Park Chan-wook, 〈Washington DC. 2013〉, 2019, Archival pigment print, 65 x 98 츠, Courtesy of the artist and Kukje Gallery, Image provided by Kukje Gallery

Pauline Boudry&Renate Lorenz, 〈I Know Where I Come From〉, 2020, Image Provided by Seoul Mediacity Biennale

Seoul Museum of Art (SeMA) and other venues
Sept. 8 – Nov. 21: Forty-one teams of artists will present works and projects under the theme “One Escape at a Time.” With the theme, inspired by the American sitcom “One Day at a Time”(2017–), a remake of the 1970s sitcom of the same title, the bienniale intends to look back on what sociopolitical issues people want to escape from and what utopian worlds they want to escape to through popular culture and social media, according to Yung Ma, the first-ever foreign artistic director for the Mediacity Biennale. More than half of the participating artists, including Seoul-based Geumhyung Jeong, Manila-based Eisa Jocson and London-based Yuri Pattison, will create new works for the bienniale.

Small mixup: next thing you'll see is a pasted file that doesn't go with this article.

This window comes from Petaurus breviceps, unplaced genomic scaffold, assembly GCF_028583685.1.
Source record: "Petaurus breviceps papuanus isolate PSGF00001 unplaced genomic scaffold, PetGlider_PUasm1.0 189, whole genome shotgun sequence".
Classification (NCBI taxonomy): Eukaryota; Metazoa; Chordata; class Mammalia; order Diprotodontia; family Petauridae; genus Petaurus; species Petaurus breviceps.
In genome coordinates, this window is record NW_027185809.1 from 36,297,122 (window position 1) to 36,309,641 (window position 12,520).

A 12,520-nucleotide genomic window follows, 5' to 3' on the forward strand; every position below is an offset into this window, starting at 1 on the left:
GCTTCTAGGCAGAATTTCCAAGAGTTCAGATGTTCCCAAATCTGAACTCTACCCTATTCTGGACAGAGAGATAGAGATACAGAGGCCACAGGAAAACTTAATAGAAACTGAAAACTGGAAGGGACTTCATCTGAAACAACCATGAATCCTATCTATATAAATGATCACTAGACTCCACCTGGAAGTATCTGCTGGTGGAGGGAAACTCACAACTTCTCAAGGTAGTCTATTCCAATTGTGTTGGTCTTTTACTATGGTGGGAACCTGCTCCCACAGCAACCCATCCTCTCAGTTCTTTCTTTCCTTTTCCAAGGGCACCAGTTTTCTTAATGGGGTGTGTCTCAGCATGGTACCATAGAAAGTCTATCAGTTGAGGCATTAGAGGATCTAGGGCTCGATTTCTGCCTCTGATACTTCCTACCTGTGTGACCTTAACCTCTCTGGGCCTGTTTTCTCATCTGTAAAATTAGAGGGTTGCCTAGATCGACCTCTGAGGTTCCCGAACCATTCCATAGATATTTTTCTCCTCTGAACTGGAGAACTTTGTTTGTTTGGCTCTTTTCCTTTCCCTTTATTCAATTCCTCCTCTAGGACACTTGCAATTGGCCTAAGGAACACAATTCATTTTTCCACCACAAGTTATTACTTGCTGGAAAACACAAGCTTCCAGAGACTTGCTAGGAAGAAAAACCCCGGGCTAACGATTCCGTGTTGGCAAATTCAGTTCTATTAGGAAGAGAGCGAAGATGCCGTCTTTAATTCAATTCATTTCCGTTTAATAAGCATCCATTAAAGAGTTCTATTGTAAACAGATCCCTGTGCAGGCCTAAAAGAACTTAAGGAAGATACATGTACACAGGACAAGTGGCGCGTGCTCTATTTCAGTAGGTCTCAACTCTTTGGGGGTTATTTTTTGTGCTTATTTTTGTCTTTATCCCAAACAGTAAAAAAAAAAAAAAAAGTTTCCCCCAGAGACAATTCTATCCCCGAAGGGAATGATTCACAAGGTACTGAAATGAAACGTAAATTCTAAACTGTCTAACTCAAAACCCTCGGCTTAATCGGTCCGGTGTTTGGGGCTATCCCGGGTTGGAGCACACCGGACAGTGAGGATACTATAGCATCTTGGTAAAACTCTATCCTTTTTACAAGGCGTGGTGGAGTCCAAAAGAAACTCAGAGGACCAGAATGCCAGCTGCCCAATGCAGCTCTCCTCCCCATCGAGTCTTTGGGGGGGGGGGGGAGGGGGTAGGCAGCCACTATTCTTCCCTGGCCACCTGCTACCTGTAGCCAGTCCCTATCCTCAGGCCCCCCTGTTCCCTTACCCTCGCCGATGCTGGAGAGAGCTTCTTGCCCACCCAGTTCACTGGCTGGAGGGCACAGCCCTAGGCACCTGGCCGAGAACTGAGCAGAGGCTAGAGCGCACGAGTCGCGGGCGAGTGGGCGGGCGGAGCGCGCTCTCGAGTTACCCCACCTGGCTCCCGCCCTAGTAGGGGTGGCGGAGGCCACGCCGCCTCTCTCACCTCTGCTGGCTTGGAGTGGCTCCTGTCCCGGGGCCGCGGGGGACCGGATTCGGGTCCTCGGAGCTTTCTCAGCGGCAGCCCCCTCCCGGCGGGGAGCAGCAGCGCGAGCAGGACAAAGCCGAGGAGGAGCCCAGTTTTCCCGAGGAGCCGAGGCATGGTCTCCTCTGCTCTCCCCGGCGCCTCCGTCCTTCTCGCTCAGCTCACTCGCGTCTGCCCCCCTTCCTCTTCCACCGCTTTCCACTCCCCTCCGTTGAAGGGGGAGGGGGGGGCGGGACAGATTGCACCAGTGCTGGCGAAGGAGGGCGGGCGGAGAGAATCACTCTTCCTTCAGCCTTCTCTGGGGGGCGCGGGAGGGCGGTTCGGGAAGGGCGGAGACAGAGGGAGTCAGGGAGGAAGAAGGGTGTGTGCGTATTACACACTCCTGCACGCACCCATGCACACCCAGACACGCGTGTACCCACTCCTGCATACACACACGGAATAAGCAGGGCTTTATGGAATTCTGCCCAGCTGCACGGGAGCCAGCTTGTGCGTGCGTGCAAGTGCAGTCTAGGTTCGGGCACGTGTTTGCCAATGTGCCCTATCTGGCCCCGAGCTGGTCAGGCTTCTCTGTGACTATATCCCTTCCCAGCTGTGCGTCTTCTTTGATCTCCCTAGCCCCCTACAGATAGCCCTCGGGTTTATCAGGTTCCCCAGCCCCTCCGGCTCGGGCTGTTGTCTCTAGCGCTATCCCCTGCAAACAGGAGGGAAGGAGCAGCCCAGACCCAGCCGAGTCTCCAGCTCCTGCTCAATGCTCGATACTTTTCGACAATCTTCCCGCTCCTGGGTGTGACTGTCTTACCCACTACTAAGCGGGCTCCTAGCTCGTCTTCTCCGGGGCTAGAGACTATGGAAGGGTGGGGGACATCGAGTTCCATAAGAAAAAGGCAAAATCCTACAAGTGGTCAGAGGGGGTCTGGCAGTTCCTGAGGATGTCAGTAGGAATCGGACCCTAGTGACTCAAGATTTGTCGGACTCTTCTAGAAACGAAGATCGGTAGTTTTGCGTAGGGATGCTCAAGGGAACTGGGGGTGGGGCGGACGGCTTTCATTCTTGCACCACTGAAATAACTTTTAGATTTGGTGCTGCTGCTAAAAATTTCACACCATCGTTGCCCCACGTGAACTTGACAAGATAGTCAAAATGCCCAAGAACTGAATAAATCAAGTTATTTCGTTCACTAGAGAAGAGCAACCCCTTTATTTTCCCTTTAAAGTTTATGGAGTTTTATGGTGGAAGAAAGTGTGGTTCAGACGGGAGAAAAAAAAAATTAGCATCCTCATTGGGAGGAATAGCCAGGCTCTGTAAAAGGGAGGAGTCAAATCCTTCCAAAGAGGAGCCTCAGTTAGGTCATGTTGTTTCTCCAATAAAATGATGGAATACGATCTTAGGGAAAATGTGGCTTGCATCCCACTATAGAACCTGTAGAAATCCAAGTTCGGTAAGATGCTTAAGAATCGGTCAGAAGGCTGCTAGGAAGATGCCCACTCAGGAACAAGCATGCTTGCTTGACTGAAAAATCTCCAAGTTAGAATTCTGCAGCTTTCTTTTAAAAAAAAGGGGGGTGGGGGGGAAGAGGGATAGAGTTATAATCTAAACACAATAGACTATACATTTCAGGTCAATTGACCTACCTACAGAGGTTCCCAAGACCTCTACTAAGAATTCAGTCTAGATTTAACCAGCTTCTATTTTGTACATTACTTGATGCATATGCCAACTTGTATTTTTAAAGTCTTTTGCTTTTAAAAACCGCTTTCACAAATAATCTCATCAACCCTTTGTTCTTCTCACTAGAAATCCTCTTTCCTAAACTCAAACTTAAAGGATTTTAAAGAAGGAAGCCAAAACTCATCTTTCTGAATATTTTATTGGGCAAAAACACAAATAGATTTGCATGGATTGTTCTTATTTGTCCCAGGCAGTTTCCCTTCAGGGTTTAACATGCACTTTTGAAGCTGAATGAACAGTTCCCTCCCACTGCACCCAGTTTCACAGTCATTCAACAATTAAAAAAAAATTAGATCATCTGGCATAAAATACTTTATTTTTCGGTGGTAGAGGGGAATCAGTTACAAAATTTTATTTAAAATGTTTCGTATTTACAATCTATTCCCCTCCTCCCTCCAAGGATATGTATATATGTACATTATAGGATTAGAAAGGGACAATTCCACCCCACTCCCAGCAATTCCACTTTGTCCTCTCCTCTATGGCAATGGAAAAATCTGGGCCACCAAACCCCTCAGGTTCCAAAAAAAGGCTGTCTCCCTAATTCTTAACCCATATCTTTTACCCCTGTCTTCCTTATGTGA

Art Fairs

Bexco, Busan
May 14 - 16: Art Busan, which has grown rapidly to become one of Korea’s top art fairs, will celebrate its 10th edition this year. Last year, despite the Covid-19 pandemic, the art fair managed to invite the world’s leading galleries such as the Salzburg-based Galerie Thaddaeus Ropac, the New York-based Lehmann Maupin and the Seoul-based Kukje Gallery to the offline market and a lot of collectors as well. This year’s list of the participating galleries is yet to be unveiled.

COEX, Seoul
Oct. 14 – 17 : The KIAF, organized by the Galleries Association of Korea, has been the leading international art fair of Korea. It was held only in virtual spaces last year due to the pandemic but is expected to take place offline in the COEX this autumn. The list of participating galleries is not yet released.

MOON SO-YOUNG / Journalist, Korea Joongang Daily

Culture Desk Chief at the Korea Joongang Daily and Adjunct Professor at Sungshin Women's University's College of Arts.